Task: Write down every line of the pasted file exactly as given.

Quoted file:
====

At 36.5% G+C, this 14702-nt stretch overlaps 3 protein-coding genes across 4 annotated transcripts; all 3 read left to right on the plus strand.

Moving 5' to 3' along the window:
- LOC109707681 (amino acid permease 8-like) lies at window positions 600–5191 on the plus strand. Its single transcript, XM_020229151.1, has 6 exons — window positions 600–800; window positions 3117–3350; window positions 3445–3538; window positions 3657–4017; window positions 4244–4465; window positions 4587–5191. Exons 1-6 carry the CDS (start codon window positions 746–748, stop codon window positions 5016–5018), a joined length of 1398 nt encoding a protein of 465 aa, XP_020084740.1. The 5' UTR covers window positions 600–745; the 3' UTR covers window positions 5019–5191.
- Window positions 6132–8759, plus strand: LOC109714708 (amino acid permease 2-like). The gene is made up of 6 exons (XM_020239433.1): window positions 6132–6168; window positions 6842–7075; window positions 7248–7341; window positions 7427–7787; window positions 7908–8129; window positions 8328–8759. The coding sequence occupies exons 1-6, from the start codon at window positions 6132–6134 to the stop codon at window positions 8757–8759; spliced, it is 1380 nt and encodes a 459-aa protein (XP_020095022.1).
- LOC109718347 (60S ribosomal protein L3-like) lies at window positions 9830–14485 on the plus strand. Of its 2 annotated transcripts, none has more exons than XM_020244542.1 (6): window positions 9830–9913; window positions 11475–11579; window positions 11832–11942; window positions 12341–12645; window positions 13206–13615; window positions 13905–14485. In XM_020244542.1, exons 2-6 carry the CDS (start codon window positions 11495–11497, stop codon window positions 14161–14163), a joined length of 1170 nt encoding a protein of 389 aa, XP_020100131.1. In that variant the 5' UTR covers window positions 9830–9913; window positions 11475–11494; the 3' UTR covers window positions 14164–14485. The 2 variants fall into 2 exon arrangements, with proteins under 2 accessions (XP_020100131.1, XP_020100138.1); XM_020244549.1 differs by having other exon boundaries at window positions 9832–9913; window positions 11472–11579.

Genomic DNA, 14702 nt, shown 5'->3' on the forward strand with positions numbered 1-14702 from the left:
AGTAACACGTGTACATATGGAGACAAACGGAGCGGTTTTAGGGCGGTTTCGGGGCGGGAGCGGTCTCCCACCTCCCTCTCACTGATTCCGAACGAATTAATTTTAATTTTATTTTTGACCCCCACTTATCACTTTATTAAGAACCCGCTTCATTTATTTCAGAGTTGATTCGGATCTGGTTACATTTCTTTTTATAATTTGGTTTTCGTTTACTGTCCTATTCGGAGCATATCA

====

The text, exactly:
At 36.5% G+C, this 14702-nt stretch overlaps 3 protein-coding genes across 4 annotated transcripts; all 3 read left to right on the plus strand.

Moving 5' to 3' along the window:
- LOC109707681 (amino acid permease 8-like) lies at window positions 600–5191 on the plus strand. Its single transcript, XM_020229151.1, has 6 exons — window positions 600–800; window positions 3117–3350; window positions 3445–3538; window positions 3657–4017; window positions 4244–4465; window positions 4587–5191. Exons 1-6 carry the CDS (start codon window positions 746–748, stop codon window positions 5016–5018), a joined length of 1398 nt encoding a protein of 465 aa, XP_020084740.1. The 5' UTR covers window positions 600–745; the 3' UTR covers window positions 5019–5191.
- Window positions 6132–8759, plus strand: LOC109714708 (amino acid permease 2-like). The gene is made up of 6 exons (XM_020239433.1): window positions 6132–6168; window positions 6842–7075; window positions 7248–7341; window positions 7427–7787; window positions 7908–8129; window positions 8328–8759. The coding sequence occupies exons 1-6, from the start codon at window positions 6132–6134 to the stop codon at window positions 8757–8759; spliced, it is 1380 nt and encodes a 459-aa protein (XP_020095022.1).
- LOC109718347 (60S ribosomal protein L3-like) lies at window positions 9830–14485 on the plus strand. Of its 2 annotated transcripts, none has more exons than XM_020244542.1 (6): window positions 9830–9913; window positions 11475–11579; window positions 11832–11942; window positions 12341–12645; window positions 13206–13615; window positions 13905–14485. In XM_020244542.1, exons 2-6 carry the CDS (start codon window positions 11495–11497, stop codon window positions 14161–14163), a joined length of 1170 nt encoding a protein of 389 aa, XP_020100131.1. In that variant the 5' UTR covers window positions 9830–9913; window positions 11475–11494; the 3' UTR covers window positions 14164–14485. The 2 variants fall into 2 exon arrangements, with proteins under 2 accessions (XP_020100131.1, XP_020100138.1); XM_020244549.1 differs by having other exon boundaries at window positions 9832–9913; window positions 11472–11579.

Genomic DNA, 14702 nt, shown 5'->3' on the forward strand with positions numbered 1-14702 from the left:
AGTAACACGTGTACATATGGAGACAAACGGAGCGGTTTTAGGGCGGTTTCGGGGCGGGAGCGGTCTCCCACCTCCCTCTCACTGATTCCGAACGAATTAATTTTAATTTTATTTTTGACCCCCACTTATCACTTTATTAAGAACCCGCTTCATTTATTTCAGAGTTGATTCGGATCTGGTTACATTTCTTTTTATAATTTGGTTTTCGTTTACTGTCCTATTCGGAGCATATCA